This page provides info on registration, metering and water distribution systems and exemptions and links to forms and other information. Below the Frequently Asked Questions are links to downloadable forms and instructions.
Frequently Asked Questions
Who must register their well?
All owners of wells located within the District are required to register their wells.
How do I register my well?
All owners of wells located within the District are required to register their wells by completing a Water Well Registration Form. The form and instructions for completing it are provided to prospective well owners when they apply for a Permit to Construct a Water Well at the Monterey County Department of Health, Environmental Health Bureau. Note that there is a $50 fee for registering or amending the Water Well Registration form. An amended form must be filed if a property with an existing well is sold.
Why do I have to report annual production?
All well owners within the District are required to report the amount of water produced each water year (October 1 through September 30 of the next year). Forms are mailed to registered well owners near the end of the Water Year (September 30) and need to be returned to the District within a few weeks so the Annual Water Production Summary Report can be prepared. This Annual Report consolidates information on water production by area and helps the District better manage the overall supply. For example, computer models for the Carmel River or Seaside Basins need to accurately account for water input (such as rainfall and streamflow) as well as outputs (such as extraction by wells, evapotranspiration by vegetation, etc). Also, having metered well production records is the best way to quantify a property owner’s water rights if there ever is a Court Adjudication of a water basin.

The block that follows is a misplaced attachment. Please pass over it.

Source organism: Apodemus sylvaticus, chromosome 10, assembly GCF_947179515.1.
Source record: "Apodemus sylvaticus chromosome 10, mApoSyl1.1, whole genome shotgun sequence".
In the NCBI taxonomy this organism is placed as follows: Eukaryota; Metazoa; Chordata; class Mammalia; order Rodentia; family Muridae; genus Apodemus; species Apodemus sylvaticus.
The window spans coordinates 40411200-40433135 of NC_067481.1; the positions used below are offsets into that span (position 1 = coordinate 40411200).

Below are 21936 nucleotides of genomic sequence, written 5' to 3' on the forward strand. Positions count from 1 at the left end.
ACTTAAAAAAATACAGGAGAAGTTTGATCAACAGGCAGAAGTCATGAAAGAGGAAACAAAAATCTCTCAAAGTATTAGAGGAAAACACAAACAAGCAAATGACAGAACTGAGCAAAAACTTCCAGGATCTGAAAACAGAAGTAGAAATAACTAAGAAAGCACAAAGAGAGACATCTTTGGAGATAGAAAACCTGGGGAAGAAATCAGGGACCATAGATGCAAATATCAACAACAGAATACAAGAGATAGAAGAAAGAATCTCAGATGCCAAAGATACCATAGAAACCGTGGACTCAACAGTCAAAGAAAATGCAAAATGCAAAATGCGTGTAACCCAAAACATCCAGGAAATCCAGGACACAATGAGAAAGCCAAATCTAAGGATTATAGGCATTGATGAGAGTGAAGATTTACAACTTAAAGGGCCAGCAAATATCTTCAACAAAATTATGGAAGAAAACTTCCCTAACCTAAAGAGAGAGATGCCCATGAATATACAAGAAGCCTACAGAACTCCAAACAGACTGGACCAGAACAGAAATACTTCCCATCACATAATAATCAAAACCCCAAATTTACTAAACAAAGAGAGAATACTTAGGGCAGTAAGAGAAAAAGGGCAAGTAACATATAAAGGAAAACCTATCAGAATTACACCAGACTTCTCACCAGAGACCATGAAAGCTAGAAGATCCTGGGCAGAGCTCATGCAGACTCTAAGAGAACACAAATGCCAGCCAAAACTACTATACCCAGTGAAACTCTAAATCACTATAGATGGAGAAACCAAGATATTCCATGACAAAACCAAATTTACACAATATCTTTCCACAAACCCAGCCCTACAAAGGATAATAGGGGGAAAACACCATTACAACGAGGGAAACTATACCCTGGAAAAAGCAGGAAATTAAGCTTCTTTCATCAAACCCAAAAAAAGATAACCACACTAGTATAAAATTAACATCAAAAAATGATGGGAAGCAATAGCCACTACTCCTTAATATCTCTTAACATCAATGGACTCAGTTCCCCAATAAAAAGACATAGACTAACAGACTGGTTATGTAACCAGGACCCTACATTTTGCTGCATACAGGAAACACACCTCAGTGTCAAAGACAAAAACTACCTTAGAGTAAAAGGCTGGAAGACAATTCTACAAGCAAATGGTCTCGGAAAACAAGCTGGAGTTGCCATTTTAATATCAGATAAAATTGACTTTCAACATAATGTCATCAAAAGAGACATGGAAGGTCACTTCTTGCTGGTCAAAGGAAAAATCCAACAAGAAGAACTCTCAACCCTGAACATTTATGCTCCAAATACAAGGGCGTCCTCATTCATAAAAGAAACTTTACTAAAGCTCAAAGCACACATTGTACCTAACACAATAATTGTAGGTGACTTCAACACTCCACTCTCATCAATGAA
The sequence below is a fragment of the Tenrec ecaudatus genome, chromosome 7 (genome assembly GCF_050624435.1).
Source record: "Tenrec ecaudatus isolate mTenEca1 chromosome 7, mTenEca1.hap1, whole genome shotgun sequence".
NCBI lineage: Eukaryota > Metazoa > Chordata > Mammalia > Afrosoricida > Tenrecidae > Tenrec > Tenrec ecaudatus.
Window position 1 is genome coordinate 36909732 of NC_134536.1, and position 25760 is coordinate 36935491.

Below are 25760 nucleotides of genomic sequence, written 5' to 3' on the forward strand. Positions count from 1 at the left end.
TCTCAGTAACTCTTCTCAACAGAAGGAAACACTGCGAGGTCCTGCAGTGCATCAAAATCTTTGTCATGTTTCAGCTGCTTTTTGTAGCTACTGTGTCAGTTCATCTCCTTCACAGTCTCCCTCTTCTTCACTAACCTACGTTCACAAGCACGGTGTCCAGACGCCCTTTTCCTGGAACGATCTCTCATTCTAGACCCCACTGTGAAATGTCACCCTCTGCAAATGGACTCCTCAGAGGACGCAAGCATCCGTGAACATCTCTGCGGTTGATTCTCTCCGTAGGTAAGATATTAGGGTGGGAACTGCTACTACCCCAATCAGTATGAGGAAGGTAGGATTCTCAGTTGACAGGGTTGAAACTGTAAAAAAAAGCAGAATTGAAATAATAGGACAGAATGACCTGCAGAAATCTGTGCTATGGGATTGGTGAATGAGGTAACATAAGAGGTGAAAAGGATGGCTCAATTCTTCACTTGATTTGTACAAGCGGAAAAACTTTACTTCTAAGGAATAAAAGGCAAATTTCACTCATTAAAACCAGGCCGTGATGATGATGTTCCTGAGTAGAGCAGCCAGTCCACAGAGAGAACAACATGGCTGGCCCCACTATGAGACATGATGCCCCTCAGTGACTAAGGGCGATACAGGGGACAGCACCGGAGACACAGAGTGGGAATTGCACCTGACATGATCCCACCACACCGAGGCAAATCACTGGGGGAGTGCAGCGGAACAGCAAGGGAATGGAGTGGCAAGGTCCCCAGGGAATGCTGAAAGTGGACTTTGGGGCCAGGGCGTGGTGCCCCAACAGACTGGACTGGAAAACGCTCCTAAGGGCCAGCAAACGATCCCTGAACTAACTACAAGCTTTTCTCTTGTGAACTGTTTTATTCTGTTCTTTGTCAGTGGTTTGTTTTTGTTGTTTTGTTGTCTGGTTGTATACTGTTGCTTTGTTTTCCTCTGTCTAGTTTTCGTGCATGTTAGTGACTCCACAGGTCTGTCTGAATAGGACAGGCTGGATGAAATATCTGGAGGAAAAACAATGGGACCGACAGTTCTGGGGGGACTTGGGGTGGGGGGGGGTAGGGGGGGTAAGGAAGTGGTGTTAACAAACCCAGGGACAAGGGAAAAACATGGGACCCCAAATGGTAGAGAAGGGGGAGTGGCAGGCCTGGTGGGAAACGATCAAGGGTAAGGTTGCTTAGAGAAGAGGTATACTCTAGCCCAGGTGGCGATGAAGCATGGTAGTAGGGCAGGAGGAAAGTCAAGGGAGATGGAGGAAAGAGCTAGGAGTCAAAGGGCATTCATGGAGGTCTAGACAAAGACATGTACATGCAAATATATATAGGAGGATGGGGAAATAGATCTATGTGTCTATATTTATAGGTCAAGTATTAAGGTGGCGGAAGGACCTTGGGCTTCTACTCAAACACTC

My well is inactive; do I have to report?
Yes. It is important that all wells are accounted for. Inactive wells need to be reported to be sure they are properly metered and registered if they become activated. Periodic reporting of inactive wells avoids losing track of their location and owners, which helps prevent unsafe or improper abandonment.
Reporting – All well owners within the District are required to report the amount of water produced each year. Forms are mailed to registered well owners near the end of the Water Year (September 30) and need to be returned to the District within a few weeks so the Annual Water Production Summary Report can be prepared. Online form for WATER METER METHOD of reporting.
Metering – All new wells are required to be equipped with water meters acceptable to the District. Meters are to be installed and inspected within 90 days of well completion. The District’s Water Meter Installation Standards and Guidelines are provided with new well construction permits at the Monterey County Department of Health, Environmental Health Bureau in Salinas.
Who supplies the water meters?
Meters are available from many well contractors, plumbers, and plumbing supply houses. Some handy homeowners install their own, which is acceptable, providing the installation conforms to District Water Meter Installation Standards and Guidelines.
How do I read my meter?
Some meters have a self-explanatory digital readout; however, most water meters have a “totalizer” on the register face that keeps track of the total volume of water that has flowed through it, and a dial that sweeps around the outer face of the meter to calculate the rate of flow. The totalizer is analogous to the odometer on a car, and looks quite similar, while the dial is comparable to the speedometer. When filling out the Annual Water Production Reporting form, write down all of the numbers on the totalizer and the date it was read. Most have six digits that turn, followed by one or two stationary zeros. If there are any stationary zeros, please include those in the reading.